The Banana sweater is still in my closet simply because I keep thinking that I can use it as a template and whip up a better one. I mean, look at it. It’s three rectangles of great big lace knitting, with ties in awkward places. I got it off of the clearance rack, probably because it didn’t look good on anybody, even the models. Here’s how I think the photo shoot must have gone down. “It’s meant to hang straight, tie directly over the crotch, but not very tightly, and slip off your shoulders if you turn your head more than a centimeter in either direction. I need you to lean forward and slouch your shoulders. Annabella! SLOUCH, damn you! You are having a good time on your beach vacation, and so much fun that you are unconcerned that your flimsy cover-up is neither flattering nor conforming to the shape or your body as you listen to your sandy-haired boyfriend in the cargo capris play the ukulele by the campfire. Slouch and laugh whimsically!”

I have to guess that’s how it went, because I never saw a photo of it, which means that it slipped into the stores under the radar, and slipped back out without being featured in any catalog. Nevertheless, there’s something about it that appeals to me, because I’ve had it for six years and I keep trying to wear it, even though the ties are too long and the shape is so weird. I have cotton in my stash that would work for it. In fact, that’s probably a good use for cotton yarn, because it’d be lacy enough to remain lightweight.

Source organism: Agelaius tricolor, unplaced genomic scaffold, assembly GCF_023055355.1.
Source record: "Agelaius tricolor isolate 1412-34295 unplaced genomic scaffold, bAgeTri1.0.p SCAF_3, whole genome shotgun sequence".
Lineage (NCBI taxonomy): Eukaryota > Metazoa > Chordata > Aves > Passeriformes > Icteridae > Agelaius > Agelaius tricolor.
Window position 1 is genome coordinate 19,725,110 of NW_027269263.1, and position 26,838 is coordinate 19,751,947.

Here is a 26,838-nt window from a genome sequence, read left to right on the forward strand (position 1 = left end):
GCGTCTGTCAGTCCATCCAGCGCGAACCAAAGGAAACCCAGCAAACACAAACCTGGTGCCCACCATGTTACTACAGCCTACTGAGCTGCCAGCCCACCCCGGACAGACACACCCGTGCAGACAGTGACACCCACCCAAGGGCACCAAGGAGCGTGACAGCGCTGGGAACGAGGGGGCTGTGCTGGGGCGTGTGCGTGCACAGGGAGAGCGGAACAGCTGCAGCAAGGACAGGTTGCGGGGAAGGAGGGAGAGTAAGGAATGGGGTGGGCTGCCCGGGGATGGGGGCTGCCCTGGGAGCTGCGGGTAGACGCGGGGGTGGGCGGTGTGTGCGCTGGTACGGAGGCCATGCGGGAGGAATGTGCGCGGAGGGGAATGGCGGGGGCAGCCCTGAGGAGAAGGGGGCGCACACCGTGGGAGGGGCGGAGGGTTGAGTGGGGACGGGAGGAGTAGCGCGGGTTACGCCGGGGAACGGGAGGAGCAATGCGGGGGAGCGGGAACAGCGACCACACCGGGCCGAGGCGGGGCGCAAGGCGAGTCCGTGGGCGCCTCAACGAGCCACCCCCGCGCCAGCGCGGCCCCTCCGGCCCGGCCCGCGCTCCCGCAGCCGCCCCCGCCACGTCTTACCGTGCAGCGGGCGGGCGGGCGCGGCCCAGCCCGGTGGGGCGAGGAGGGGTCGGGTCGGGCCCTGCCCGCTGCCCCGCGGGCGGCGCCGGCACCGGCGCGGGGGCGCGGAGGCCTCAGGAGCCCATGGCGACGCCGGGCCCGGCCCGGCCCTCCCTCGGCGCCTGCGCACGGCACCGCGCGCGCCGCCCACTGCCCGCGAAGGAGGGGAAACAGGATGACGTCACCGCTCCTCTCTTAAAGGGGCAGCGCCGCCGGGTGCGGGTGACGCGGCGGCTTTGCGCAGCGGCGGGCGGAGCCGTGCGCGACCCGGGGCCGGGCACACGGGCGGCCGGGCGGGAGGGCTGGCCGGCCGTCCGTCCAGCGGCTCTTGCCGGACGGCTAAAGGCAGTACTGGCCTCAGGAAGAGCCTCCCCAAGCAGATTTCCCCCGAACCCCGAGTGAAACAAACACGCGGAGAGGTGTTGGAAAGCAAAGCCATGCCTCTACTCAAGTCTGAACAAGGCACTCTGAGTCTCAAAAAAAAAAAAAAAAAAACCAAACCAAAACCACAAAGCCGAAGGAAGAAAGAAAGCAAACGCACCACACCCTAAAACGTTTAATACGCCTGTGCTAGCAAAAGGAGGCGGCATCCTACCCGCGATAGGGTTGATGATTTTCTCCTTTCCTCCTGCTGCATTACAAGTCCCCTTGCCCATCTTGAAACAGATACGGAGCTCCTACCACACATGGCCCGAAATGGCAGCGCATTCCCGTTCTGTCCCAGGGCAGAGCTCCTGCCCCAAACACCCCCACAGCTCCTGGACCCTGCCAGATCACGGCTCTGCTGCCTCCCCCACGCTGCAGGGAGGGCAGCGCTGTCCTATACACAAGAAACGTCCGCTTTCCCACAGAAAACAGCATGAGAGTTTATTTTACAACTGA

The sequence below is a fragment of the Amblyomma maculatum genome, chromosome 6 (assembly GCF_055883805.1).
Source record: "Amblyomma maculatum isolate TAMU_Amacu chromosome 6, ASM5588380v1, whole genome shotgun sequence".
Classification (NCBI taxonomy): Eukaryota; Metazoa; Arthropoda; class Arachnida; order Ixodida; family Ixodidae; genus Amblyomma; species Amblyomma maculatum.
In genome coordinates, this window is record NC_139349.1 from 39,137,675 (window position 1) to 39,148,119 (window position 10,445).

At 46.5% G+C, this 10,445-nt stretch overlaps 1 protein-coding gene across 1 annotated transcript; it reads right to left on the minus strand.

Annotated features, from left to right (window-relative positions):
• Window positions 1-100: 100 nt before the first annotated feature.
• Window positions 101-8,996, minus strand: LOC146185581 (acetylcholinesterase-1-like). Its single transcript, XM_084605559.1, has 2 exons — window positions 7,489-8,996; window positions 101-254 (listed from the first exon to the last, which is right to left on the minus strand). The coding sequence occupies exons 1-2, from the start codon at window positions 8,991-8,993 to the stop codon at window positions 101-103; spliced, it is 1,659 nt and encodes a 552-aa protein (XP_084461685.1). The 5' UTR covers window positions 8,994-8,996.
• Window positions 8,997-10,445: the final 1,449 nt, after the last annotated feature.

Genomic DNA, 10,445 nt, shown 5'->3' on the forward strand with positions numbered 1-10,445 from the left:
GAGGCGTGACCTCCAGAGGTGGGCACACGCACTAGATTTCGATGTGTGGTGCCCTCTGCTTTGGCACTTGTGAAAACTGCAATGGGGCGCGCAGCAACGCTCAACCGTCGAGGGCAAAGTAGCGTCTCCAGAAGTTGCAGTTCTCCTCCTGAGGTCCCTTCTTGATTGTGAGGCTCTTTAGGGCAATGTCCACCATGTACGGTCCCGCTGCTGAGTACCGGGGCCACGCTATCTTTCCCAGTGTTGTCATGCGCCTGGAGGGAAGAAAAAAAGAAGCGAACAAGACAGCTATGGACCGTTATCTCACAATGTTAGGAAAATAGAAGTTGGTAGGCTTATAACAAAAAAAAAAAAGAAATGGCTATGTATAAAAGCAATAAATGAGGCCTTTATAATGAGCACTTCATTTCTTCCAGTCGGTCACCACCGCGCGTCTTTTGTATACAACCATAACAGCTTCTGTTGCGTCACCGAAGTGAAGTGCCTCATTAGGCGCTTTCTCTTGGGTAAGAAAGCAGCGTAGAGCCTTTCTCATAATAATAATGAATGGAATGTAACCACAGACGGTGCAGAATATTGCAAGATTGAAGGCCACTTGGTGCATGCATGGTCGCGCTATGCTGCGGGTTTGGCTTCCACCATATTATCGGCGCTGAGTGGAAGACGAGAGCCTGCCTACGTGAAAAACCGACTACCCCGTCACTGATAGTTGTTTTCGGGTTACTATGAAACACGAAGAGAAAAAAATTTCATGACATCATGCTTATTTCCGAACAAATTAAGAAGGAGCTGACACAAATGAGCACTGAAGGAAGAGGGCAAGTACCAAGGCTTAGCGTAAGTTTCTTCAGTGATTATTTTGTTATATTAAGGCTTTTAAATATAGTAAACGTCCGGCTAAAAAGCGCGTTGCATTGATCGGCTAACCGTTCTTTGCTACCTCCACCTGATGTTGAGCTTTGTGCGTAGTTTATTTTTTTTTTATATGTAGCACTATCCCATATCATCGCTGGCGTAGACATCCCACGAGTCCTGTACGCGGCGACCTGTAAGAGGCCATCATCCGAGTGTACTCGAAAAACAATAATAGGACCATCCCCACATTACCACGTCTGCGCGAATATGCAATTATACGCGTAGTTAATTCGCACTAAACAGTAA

This, then, is my main goal for this year. If something isn’t working, don’t let it sit around and continue to not work. If I have a dozen skirts and pairs of trousers that don’t fit, they shouldn’t confront me and make me feel ashamed of myself every time I open the closet door. If I took the time to knit something, that time was wasted if the thing sits in my closet for five years. I should wrest back control of these things. Gotta get with the moving forward.


turtlegirl76 said...

I read my comment on that yarn for the caprice and wow. Guess I was wrong! Instead of smiling when you see it you growl! I still like it. Hope you can turn it into something that does make you smile!

SuzannaBanana said...

I think it'll happen, Cristi. It's just not supposed to be this cardigan for me. I still love the colors, and I liked working with it. Maybe a textured stitch would help with the striated effect. It was a case of me trying to convince myself that I liked it more than I did. And I LOVE the AIC on other people, your sister being a prime example, which explains why I keep trying to make them for myself. The one you knit for her is gorgeous, and it looks great on her.

I need another go-to variegated yarn project, because, God help me, I am not going to make yet another Clapotis.